By Nick Skoda

An open house-style public forum was held on Tuesday, January 15 at Hardin Valley Academy regarding proposed changes to Hardin Valley mobility, for both motorists and non-motorists.

The meeting was held to gauge public opinion on matters that are important to the occupants of Hardin Valley and the abutting areas.

The roads and areas that are being studied and will be revisited with a plan of action are: Hardin Valley Road all the way to Hickory Creek Road; Everett Road at Yarnell; Yarnell Road at Campbell Station; Lovell Road at Hardin Valley and Pellissippi Pkwy; Solway Road.

After a recent survey was conducted, receiving feedback from 795 respondents, it was determined that the top five comments regarding the issues surrounding these roads and areas are congestion during school drop-off/pick-up and rush hour, that the roads are too narrow, that there is poor lighting and visibility, general congestion and the lack of shoulders.

Two examples of comments were,“Yarnell is too narrow and needs to be widened for growth to happen,” and at the hard bend in the road just as Hardin Valley Rd becomes Hickory Creek Rd it was said that “removing the bend in the road will lead to excessive speeding unless a roundabout or three way stop is put in place.”

Upon entering the gymnasium at Hardin Valley Academy, attendees were shepherded around the perimeter of the gym where there were large poster board displays set up on easels.

Some of the displays had information such as the survey results and some had satellite images of the aforementioned areas.

Attendees were given small round stickers and were encouraged to place the stickers on the poster boards in specific, outlined areas that were of concern to them.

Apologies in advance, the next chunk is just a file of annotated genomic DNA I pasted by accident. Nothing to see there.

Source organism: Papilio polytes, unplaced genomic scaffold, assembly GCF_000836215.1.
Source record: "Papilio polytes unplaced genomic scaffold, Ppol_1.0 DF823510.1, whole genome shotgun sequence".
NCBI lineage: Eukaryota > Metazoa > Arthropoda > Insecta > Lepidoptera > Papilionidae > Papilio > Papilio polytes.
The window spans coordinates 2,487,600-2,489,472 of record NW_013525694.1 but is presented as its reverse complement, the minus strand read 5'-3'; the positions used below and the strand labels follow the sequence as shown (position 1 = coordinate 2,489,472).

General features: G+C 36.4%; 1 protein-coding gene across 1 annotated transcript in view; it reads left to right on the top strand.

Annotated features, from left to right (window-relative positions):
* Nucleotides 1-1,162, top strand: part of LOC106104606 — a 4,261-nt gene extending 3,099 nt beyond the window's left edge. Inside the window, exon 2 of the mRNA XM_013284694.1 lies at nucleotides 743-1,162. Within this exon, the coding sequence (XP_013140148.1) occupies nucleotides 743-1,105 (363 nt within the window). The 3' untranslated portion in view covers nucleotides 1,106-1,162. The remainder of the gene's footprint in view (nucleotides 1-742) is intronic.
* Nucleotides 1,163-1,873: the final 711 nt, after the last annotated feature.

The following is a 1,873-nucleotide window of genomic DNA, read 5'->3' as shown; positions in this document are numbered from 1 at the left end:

The outlined areas of concern were traffic signal, safety, pedestrian, roundabout treatments, congestion mitigation, access and connectivity and bicycle.

In a presentation, there were nine examples of potential improvements mentioned.

They were traffic signal timing adjustment, potential new traffic signals, crosswalks and other pedestrian improvements, greenways, sidewalks and other pedestrian or bikeway connections, roundabouts and traffic circles, acceleration / deceleration lanes, turn lanes, additional shoulders and addition of warning signage.

Hardin Valley’s tremendous growth was also stated in the study, citing that between 2014 and 2018, 1,300 new building permits were issued.

90 percent of them were single family residential and the other 10 percent were commercial and multi-family developments.

There was also a vague timeline offered moving forward with this project.

There will be another public and stakeholder meeting in February along with a prioritized project recommendation list that will be complete by late February to early Spring.

By late Spring, the conductors of this study want to have a finalized document.

The overall goal for this study and potential restructuring is to create “an efficient and effective motorized and non-motorized transportation network in Hardin Valley.

For more information about the project, including detailed satellite images, visit